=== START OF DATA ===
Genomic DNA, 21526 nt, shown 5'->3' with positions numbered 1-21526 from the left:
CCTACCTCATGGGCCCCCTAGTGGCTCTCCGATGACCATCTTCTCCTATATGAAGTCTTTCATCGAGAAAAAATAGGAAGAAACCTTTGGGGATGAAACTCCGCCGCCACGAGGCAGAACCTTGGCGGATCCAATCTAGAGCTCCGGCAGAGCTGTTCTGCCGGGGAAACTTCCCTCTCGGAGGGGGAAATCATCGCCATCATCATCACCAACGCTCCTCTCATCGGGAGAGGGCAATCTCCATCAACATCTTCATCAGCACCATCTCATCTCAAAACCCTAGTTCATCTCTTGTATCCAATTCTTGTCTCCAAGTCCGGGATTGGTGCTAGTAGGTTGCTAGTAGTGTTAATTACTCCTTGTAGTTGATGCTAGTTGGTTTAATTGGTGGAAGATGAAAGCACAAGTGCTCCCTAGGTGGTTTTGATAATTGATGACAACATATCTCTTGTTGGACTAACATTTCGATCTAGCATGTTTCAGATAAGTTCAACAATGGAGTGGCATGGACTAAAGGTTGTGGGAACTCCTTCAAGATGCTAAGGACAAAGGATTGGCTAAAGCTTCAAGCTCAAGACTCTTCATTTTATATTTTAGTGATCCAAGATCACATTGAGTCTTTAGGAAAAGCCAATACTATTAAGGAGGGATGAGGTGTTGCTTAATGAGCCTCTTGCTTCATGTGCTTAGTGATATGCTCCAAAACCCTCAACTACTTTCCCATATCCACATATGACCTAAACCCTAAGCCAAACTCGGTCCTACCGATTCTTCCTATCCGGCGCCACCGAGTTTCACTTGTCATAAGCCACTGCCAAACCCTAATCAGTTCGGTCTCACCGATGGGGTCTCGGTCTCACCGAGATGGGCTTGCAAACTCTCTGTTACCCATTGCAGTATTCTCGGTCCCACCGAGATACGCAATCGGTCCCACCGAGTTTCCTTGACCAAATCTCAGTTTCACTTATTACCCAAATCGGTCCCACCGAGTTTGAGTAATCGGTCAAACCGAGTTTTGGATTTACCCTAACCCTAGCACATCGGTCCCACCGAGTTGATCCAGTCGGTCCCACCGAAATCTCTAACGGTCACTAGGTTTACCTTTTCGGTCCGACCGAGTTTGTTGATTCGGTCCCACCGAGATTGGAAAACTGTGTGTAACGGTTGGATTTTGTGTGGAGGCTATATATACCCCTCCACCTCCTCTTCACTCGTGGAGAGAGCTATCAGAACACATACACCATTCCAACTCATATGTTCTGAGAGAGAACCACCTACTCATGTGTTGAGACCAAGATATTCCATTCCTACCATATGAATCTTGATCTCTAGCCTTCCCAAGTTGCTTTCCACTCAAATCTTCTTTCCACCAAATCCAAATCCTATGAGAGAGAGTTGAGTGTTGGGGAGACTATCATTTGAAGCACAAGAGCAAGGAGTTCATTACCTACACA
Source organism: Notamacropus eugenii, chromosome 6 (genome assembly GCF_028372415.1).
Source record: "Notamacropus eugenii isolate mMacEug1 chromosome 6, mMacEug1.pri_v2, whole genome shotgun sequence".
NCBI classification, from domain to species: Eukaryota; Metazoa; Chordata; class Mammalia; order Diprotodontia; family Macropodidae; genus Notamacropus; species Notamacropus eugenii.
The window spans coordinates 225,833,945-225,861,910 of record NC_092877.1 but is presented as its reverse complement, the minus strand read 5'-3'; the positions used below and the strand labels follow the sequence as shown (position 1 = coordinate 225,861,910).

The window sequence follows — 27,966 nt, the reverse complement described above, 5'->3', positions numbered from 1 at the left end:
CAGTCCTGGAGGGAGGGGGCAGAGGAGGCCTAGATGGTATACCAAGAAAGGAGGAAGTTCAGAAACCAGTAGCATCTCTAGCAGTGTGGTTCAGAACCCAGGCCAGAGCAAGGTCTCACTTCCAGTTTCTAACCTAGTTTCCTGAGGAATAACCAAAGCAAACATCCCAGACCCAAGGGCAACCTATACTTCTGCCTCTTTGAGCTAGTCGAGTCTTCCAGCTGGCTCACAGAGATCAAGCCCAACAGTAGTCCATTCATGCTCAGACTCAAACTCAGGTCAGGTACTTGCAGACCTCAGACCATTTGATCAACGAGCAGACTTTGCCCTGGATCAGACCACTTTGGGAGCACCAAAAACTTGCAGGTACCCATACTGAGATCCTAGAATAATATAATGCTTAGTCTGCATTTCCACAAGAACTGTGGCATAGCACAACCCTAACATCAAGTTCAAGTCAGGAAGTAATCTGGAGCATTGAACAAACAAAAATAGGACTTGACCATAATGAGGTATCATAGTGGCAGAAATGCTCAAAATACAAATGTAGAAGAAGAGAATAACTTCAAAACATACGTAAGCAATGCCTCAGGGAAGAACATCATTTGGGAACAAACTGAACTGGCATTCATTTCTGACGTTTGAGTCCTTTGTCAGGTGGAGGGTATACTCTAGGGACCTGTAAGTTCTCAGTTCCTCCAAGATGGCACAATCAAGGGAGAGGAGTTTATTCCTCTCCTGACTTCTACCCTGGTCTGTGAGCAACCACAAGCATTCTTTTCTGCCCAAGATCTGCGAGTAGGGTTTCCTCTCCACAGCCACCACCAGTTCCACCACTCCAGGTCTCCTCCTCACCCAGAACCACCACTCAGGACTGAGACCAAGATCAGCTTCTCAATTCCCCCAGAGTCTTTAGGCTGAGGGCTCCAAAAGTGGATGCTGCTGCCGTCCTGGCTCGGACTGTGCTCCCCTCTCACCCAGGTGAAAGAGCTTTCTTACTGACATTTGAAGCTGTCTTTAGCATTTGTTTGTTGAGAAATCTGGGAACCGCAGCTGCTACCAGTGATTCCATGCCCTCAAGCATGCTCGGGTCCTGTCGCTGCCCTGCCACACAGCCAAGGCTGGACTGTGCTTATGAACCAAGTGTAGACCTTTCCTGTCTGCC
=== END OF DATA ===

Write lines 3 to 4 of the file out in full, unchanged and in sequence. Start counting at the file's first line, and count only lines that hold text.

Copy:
Source organism: Notamacropus eugenii, chromosome 6 (genome assembly GCF_028372415.1).
Source record: "Notamacropus eugenii isolate mMacEug1 chromosome 6, mMacEug1.pri_v2, whole genome shotgun sequence".